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To: nightdriver
Many pagan rituals were acts of patriotism in Rome- like our Pledge of Allegience, and refering to the signers as The Founding Fathers.

As Christianity was adopted by many Romans , and later made the state religeon AD300? its followers became increasingly unpatriotic and docile. Not only was the "Eternal Flame" of Rome allowed to be extiguished (legend says it burned continuosly for centuries) but the very infrastructure of civilization was allowed to deteriorate.

Of course there were numerous factors that led to Romes fall including: Immigration, a lazy middle class, a foreign army, high taxes, massive public asistance, and the tyranny of corrupt military leaders.
28 posted on 05/31/2003 12:26:03 AM PDT by ffusco (Maecilius Fuscus, Governor of Longovicium , Manchester, England. 238-244 AD)
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To: ffusco
If I remember correctly, as areas became Romanized the number of soldiers recruited from those areas declined remarkably. I believe that by the time of the empire most soldiers were from the provinces and then later on from areas outside the empire. I don't know whether patriotism was a factor in most of Rome in the time just before the rise of Christianty as most of the population were not really citizens in the modern sense of the word.

I think most of the institutions and attitudes we (as conservatives) admire in the Romans were pretty much tied to the Republican era, and as far as I know any Republican sentiment died out by the time of Tiberius (although I don't know, do you know when Romans finally gave up on the idea of the Republic, as it was in the time of the consuls?)
32 posted on 05/31/2003 12:45:52 AM PDT by Dat
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To: ffusco
Of course there were numerous factors that led to Romes fall including: Immigration, a lazy middle class, a foreign army, high taxes, massive public asistance, and the tyranny of corrupt military leaders.

With the exception of the two allusions to the military, all the factors you list are present in our society today (of course, with generals around like Wesley Clark, you may be able to include that one too).

As for Christianity, I think the negative impact on European culture was due more to the governing buracracy that the Catholic Chruch built up around Chistianity than Christianity itself; things like promoting ignorance and illiteracy through the Latin translation of the Bible, and then only allowing the clergy to learn Latin.

33 posted on 05/31/2003 1:00:35 AM PDT by GaConfed
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To: ffusco
"As Christianity was adopted by many Romans , and later made the state religeon AD300? its followers became increasingly unpatriotic and docile."

How then do you explain the culture of the Byzantines, which was entirely Christian? The truth is the decadence and decay of the west in Europe had begun long before the establishment of Christianity as the state religion. Furthermore, what we know of pagans and the prechristian era is available to us only because the early church kept learning and law alive in the face of repeated incursions by barbarian (ie pagan) hordes whose only use for books was as kindling.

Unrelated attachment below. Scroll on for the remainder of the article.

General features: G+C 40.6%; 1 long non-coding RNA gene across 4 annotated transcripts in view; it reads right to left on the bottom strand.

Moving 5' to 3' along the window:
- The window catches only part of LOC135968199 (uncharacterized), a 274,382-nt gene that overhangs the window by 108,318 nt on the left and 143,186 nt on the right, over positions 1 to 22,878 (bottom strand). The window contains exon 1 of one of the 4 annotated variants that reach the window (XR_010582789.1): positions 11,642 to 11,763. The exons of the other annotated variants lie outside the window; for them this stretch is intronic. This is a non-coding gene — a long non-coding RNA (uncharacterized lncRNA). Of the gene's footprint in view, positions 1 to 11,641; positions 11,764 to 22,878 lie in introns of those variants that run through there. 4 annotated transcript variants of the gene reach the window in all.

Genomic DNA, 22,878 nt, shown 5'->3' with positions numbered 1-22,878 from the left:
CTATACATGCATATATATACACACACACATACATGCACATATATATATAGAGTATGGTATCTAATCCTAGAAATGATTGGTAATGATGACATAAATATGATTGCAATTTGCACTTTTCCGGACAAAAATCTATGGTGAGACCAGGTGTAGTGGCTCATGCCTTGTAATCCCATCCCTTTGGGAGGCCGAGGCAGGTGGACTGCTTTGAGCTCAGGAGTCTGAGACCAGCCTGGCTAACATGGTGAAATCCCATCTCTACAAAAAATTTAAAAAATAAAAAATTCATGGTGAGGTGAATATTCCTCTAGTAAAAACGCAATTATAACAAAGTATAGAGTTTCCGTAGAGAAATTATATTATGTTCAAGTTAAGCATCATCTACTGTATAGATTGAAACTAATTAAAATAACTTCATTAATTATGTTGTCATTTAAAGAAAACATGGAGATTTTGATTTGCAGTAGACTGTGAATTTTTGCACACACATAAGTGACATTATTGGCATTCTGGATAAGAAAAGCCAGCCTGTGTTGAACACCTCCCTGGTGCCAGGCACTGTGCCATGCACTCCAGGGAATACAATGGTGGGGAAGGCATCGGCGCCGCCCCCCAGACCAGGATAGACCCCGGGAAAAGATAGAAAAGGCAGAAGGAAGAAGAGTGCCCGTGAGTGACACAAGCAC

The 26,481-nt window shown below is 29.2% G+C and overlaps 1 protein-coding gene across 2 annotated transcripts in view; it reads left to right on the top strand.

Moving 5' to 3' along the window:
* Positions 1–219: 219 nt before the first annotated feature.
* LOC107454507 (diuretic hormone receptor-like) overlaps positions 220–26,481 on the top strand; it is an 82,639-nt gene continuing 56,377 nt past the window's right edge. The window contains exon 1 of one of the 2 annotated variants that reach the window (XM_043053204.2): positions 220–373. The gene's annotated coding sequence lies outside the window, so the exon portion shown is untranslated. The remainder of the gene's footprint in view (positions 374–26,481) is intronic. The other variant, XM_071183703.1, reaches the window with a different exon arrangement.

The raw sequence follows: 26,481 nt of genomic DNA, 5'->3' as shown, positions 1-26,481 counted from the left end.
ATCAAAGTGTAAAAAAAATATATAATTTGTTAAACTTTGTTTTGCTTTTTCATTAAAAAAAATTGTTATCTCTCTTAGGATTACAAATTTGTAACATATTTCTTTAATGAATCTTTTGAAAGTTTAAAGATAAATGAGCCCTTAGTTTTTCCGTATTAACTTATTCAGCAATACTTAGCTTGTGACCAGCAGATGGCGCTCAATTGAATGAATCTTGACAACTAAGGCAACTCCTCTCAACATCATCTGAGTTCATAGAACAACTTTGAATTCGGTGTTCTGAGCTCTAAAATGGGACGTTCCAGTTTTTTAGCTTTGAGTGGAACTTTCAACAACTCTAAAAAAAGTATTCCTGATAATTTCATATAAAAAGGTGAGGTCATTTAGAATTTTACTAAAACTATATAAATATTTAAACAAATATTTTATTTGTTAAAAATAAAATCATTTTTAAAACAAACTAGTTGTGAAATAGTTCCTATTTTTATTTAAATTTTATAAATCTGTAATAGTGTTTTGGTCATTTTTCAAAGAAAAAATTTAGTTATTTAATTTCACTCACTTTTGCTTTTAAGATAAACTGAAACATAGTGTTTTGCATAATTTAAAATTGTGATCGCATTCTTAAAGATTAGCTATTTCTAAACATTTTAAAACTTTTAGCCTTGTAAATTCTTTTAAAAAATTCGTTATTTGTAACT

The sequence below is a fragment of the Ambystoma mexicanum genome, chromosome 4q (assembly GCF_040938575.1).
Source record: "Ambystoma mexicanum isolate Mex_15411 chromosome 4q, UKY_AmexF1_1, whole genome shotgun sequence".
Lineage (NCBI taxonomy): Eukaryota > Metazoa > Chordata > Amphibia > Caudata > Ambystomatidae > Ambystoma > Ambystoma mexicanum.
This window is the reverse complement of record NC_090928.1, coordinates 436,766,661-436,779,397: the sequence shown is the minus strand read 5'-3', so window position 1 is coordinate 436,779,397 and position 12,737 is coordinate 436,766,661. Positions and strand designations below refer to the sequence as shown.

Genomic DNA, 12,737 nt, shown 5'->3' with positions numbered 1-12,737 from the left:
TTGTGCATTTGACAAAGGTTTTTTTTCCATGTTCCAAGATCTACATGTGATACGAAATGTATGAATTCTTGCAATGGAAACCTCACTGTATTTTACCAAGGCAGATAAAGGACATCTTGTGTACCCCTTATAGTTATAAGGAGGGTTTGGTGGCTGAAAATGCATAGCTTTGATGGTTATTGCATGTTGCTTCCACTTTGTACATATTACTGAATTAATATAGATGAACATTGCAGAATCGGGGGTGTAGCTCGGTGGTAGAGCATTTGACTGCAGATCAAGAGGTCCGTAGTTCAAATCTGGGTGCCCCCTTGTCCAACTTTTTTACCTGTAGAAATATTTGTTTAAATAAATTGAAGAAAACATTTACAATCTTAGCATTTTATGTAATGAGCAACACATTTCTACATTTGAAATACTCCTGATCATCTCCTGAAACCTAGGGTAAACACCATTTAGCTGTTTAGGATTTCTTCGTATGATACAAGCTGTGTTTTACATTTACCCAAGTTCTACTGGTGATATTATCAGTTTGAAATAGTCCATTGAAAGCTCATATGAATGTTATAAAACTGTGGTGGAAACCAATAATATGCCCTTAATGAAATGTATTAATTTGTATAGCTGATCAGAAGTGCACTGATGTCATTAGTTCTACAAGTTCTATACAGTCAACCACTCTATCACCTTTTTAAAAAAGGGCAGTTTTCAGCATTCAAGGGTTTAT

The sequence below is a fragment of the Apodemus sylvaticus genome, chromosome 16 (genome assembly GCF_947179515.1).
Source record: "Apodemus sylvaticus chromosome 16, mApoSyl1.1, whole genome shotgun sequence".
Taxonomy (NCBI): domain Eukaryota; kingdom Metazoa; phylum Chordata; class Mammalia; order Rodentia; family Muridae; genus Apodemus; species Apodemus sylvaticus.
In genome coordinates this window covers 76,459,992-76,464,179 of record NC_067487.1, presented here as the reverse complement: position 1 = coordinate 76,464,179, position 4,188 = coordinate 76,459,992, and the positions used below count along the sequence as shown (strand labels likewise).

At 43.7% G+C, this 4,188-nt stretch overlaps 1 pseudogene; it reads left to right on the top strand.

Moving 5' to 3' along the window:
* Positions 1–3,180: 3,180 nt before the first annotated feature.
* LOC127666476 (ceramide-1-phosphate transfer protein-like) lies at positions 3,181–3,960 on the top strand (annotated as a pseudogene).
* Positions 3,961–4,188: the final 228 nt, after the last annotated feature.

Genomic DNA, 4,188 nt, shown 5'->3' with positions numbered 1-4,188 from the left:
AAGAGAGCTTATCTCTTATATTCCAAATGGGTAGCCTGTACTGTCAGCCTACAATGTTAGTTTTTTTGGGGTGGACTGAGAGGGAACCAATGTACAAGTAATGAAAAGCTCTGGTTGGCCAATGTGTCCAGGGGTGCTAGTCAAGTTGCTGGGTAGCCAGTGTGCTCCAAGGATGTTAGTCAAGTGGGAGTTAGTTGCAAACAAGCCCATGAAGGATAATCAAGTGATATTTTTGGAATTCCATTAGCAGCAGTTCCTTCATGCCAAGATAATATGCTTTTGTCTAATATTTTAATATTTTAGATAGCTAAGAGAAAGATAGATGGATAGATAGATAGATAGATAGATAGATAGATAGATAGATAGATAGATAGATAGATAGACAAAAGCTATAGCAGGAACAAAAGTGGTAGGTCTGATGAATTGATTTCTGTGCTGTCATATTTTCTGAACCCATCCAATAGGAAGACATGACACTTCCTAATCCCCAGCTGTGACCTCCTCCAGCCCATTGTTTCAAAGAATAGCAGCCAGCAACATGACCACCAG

Those in Europe, and here on this board, whose single creative faculty is to denegrate and misrepresent our priceless Christian hertiage resemble, more than anything else, those 4th & 5th century (pagan) Romans who had so lost faith in their own history and culture that they allowed it to whither and die.

Christ Jesus is alive today in the life and souls of BILLIONS. Today! Christ is the watershed event of human history. Modern Europe misreads its own history and in doing so jeopardizes its own future.

That's not going to happen in America.

105 posted on 05/31/2003 5:22:27 AM PDT by Pietro
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To: ffusco
Oh I see. Caligula and the rest of those would-be 'gods' were not a disaster for the Roman Empire and Europe, Christiandom was a disaster for Europe.

I sense a propblem of the will here, not the intellect. No one smart enough to use a computer could possibly make the statement you made unless a willful blindness is throughly in place.

The Roman Empire was falling from its own corruption, as all power tends to do. Only because of the saving work of Jesus Christ on its citizens could a handful of nations rise from the ashes of the Roman Empire to rule the rest of the world for about two centuries. Without that spiritual capital, the nations of western Europe would not have been exalted over other nations of the world.

As the light of Christiandom faded from those shores, it burned more brightly in American and we had "the American Century". If you want to know what nations will be the greatest nations on Earth a generation from now, look on the nations where the Gospel of Jesus Christ is ascendant. This is the lesson of History since the reformation.
154 posted on 05/31/2003 9:24:19 AM PDT by Ahban
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To: ffusco
Of course there were numerous factors that led to Romes fall including: Immigration, a lazy middle class, a foreign army, high taxes, massive public asistance, and the tyranny of corrupt military leaders

Most of which would not have occured had the Romans adhered to Christian principles. But it's much more fun to bash Christianity, so let's just stick to that.
295 posted on 06/01/2003 2:51:02 PM PDT by zonan
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